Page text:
The Competition Commission says companies found guilty of excessive pricing during the COVID-19 pandemic could face civil damage lawsuits or be slapped with a penalty.
The Competition Tribunal found that Babelegi Workwear and Industrial Supplies were guilty of excessive pricing in the first contested excessive pricing case as the country battles COVID-19 pandemic.
The Tribunal says Babelegi charged excessive prices for face masks and it ordered the Pretoria-based company to pay a fine of over R76 000.
Competition Commission Deputy Commissioner Hardin Ratshisusu says, “Since the beginning of the pandemic Babelegi increased significantly the price of dust masks. We referred this case to the tribunal because we found that it had increased masks from R41 per box to R500 and these translated to margins in excess of 500%.”
“The excess profits they made were in the region of I think R140 000 to R150 000. The tribunal has put a penalty, but what this firm is liable for further and if there are individuals who are affected – they could file for civil damages,” adds Ratshisusu.
The video below discusses excessive pricing complaints:
Over 500 excessive pricing complaints
At the beginning of April the Competition Commission was flooded with complaints of excessive pricing by retailers since the announcement of the national lockdown.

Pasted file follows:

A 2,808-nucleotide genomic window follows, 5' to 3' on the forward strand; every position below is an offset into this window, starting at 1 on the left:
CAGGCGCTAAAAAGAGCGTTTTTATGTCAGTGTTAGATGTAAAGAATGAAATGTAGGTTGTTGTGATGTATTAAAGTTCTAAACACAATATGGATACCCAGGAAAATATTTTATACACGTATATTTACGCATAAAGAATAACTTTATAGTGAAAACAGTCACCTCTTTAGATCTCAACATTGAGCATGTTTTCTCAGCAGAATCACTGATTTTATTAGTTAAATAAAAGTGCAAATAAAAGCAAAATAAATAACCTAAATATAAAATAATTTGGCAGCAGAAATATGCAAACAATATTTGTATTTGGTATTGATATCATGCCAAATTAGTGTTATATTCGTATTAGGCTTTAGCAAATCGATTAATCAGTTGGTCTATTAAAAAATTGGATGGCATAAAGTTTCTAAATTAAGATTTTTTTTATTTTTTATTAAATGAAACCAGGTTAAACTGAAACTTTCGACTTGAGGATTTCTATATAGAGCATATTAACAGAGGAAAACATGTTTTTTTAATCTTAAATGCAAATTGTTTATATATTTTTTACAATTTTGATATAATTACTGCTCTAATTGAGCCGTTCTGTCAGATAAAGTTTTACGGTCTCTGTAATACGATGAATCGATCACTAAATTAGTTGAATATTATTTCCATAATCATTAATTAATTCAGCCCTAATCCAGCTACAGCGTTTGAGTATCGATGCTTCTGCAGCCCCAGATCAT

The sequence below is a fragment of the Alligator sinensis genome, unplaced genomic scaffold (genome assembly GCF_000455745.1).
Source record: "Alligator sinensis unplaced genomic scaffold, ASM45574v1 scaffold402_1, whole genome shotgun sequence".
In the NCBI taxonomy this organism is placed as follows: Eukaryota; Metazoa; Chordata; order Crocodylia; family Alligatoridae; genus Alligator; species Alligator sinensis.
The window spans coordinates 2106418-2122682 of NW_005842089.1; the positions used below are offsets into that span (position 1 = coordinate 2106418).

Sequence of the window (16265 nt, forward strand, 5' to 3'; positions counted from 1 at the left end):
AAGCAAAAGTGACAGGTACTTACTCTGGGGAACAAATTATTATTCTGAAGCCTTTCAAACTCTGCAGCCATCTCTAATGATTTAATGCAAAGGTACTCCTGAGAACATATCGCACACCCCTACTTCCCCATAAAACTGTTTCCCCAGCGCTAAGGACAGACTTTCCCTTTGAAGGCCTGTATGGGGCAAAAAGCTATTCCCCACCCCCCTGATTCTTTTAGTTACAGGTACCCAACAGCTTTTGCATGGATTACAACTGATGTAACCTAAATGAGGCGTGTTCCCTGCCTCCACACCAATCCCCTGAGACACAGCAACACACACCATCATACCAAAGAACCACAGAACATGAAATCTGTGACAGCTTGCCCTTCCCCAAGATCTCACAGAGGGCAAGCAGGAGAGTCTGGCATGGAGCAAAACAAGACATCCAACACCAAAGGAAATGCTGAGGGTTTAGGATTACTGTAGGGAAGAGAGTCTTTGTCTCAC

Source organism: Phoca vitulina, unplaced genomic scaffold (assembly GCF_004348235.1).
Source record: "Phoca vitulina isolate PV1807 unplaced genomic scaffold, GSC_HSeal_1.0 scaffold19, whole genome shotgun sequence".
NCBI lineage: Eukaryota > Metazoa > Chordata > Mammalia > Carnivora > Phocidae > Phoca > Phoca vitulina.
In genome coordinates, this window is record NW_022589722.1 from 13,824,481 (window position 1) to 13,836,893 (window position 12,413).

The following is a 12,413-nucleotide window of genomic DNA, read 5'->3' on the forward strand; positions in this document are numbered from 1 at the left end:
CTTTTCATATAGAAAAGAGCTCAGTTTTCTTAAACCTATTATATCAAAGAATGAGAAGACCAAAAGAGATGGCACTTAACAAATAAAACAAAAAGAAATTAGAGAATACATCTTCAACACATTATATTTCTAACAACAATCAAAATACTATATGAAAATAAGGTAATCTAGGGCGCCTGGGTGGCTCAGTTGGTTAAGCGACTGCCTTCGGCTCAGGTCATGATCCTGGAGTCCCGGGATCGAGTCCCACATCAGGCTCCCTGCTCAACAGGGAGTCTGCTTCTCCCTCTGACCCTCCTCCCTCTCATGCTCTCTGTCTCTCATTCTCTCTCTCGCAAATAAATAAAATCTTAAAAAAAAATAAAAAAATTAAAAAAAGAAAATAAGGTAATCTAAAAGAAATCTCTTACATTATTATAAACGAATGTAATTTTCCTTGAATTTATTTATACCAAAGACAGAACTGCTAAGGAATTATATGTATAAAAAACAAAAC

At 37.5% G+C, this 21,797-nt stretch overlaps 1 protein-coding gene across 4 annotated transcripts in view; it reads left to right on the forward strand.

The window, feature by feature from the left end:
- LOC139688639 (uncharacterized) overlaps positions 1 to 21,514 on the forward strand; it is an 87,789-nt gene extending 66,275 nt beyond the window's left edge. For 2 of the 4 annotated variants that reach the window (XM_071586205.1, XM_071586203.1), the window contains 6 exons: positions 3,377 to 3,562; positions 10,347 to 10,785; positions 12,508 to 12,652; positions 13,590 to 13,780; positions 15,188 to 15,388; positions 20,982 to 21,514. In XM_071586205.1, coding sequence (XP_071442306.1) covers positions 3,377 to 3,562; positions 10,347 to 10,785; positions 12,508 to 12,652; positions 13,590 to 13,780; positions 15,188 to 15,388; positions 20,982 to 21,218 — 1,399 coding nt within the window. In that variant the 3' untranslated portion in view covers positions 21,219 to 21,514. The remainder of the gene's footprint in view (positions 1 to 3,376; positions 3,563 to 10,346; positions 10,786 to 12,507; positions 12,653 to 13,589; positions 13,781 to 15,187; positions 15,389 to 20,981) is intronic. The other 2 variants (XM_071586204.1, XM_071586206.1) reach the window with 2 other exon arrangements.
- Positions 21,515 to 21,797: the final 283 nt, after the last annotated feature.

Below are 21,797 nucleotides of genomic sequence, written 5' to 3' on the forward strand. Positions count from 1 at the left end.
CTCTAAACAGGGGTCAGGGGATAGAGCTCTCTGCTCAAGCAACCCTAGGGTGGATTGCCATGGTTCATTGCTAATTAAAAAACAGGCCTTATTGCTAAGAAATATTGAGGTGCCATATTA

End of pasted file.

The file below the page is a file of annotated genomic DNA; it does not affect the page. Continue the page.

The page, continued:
The commission said over 500 cases were reported, however, half of them fall outside the Competition Act.
Most of the complaints relate to hand sanitisers and face masks, followed by toilet paper, flu medication and other products.
The Commission said it issued over 100 letters to national retailers, suppliers and independent retailers. In some instances, the price increases are explained as the difference between December/January promotional pricing, and the pricing reverting back to normal in February, coinciding with the pandemic.
There have been instances where price increases are not justified, and the Commission will pursue enforcement.
The Commission has warned retailers to stick to the regulations or face harsh penalties.
In the video below a few weeks ago, the public was urged to report inflated prices:
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